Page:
Physical environments don’t fare any better in this existentialist framework, inspiring anxiety and ennui. The bleak tedium of the modern city is supremely imagined in the vision of Rome presented by Antonioni in L’eclisse. Here, the built environment of the EUR district created by Mussolini makes architecture a key player in the storytelling, as Vittoria (Monica Vitti) and Piero (Alain Delon), uneasily find each other, cling to each, but fail to really connect.
The couple’s alienation looms in the ominous structures that shadow them, including a mushroom-shaped water tower that portends atomic war. A similarly repressive physical dynamic is at play in Bresson’s film, which renders the young priest’s environment like an austere prison that amplifies his despair and quickens his sickness.
If L’eclisse, with its mushroom cloud architecture and eerie emptiness signalled that the end of the world was close at hand, Melancholia takes that apocalyptic energy and makes it real. Dread is writ large early on in von Trier’s film. In its opening sequence, we see Justine (Kirsten Dunst) running in her wedding dress through a landscape that threatens to consume her. The Earth is in revolt, von Trier seems to be suggesting, and we can either choose to face it head on or run from it. Like Tarkovsky, and Bergman before him, von Trier’s interest is less in the impending disaster and more in how people’s behaviour is altered by it, for better or worse.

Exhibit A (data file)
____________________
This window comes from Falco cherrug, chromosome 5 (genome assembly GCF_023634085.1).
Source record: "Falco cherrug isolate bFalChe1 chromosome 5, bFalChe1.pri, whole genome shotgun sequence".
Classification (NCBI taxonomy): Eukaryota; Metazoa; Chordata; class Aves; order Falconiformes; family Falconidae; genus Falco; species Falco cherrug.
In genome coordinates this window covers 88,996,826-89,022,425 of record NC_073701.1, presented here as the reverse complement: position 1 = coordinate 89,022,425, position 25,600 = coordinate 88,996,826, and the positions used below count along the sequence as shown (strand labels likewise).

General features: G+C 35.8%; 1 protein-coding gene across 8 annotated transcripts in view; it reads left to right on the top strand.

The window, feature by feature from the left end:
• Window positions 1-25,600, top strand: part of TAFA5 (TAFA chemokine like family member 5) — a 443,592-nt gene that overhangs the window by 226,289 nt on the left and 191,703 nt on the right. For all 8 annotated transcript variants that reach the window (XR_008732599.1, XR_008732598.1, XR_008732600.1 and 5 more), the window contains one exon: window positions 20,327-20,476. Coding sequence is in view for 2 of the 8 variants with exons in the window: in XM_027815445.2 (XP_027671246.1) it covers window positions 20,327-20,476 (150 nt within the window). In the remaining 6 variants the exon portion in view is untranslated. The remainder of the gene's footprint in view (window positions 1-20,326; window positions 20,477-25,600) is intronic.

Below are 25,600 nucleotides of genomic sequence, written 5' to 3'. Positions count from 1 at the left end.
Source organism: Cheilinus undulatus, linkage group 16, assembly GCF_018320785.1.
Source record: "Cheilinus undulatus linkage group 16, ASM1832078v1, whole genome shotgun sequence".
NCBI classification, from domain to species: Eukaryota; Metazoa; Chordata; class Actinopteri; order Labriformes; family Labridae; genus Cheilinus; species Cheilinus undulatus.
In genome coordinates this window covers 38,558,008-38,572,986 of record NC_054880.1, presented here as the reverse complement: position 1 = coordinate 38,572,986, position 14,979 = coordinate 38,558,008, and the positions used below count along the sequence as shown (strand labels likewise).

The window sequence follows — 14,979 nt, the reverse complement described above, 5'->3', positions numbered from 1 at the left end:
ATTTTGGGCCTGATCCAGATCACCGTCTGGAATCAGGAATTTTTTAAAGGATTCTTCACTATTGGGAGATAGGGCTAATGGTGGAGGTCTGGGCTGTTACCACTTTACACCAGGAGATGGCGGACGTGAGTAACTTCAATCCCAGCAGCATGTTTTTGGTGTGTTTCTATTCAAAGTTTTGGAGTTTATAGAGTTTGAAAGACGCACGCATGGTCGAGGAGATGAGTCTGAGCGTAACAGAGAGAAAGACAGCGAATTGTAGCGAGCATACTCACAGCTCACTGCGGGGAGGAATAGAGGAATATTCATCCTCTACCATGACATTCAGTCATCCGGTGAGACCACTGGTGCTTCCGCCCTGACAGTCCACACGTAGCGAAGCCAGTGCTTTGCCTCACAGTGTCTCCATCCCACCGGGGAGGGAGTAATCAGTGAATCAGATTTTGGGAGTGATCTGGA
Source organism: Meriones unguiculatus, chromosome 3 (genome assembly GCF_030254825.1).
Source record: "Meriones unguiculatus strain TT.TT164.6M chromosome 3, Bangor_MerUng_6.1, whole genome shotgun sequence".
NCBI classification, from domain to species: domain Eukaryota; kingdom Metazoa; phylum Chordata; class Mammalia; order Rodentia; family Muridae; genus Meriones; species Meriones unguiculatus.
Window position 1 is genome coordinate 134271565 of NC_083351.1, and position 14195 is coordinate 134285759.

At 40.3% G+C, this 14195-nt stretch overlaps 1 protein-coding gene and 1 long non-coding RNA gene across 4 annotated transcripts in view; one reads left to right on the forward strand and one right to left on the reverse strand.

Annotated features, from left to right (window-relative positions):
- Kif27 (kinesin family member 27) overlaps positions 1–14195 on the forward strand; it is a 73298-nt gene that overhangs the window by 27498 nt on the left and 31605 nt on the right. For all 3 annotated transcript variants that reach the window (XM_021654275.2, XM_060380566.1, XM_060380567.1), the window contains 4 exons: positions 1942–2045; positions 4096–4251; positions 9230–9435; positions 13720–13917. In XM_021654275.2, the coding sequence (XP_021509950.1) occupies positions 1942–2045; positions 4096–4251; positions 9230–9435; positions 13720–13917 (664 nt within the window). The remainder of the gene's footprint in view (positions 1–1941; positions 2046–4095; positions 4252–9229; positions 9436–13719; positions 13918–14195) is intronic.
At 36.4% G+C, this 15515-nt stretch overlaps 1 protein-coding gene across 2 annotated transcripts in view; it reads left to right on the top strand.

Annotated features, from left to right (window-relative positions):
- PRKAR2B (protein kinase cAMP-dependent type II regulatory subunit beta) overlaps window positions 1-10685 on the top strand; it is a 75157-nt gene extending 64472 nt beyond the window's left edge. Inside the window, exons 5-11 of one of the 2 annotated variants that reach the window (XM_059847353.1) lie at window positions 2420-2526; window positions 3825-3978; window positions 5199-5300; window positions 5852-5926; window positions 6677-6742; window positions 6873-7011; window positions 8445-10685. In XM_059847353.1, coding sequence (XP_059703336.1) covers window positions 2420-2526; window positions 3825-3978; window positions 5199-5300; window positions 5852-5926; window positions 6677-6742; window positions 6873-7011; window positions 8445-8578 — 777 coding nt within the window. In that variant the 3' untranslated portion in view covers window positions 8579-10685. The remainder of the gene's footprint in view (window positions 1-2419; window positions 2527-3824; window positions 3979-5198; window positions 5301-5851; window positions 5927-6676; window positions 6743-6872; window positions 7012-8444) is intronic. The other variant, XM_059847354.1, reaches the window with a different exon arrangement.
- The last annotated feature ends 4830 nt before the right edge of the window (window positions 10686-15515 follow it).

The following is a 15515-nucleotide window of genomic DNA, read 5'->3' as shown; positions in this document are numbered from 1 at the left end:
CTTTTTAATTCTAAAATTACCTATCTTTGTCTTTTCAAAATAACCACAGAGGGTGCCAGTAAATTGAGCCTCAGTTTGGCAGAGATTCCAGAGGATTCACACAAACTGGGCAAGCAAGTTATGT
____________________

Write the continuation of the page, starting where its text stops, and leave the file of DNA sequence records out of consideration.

If Tarkovsky acquiesced to the bleakness in Bresson, Bergman, and Antonioni, he also extended the beauty in each of their visions. Across seven films, Tarkovsky granted our contemporary sense of hopelessness striking moments of sublime grace, through a reverence for the natural world, and by exploring the overlap between reality, dreams and memories. The Color of Pomegranates takes up this mantle, creating its own poetic form.
Parajanov started making films in response to Tarkovsky’s Ivan’s Childhood (1962). His dream-like vision of the life of the 18th-century Armenian singer and poet, Sayat-Nova, is a deeply personal, bold work that eschews conventional narrative logic and linearity. Parajanov also made use of Tarkovsky’s signature long, single camera takes, that force the audience to look, carefully, at what is happening within the frame. Such slow sequences act like a mirror – into the inner life of characters, and ultimately, for us to look into and confront ourselves.
“The image is not a certain meaning, expressed by the director,” Tarkovsky explained, “but an entire world reflected in a drop of water.” His films, like those that influenced him, and those that reveal the weight of his influence, often pose the biggest of all questions – what is the meaning of life and why are we here? But they each do it in the least didactic way imaginable – by never actually asking them. They are films that confirm Tarkovsky’s belief in cinema’s ability to illuminate our place in the world, not by telling us what and why, but by guiding us towards discovering our own answers.
- Joanna Di Mattia
Celebrating the director's muses and progeny, our Stalking Tarkovsky season, screens until July 29.
Joanna Di Mattia is a film writer from Melbourne, Australia. Her criticism can be found at ACMI, SBS Movies, The Big Issue, Senses of Cinema, Kill Your Darlings, Real Time Arts and The Seventh Row. She also blogs, irregularly at In A Lonely Place.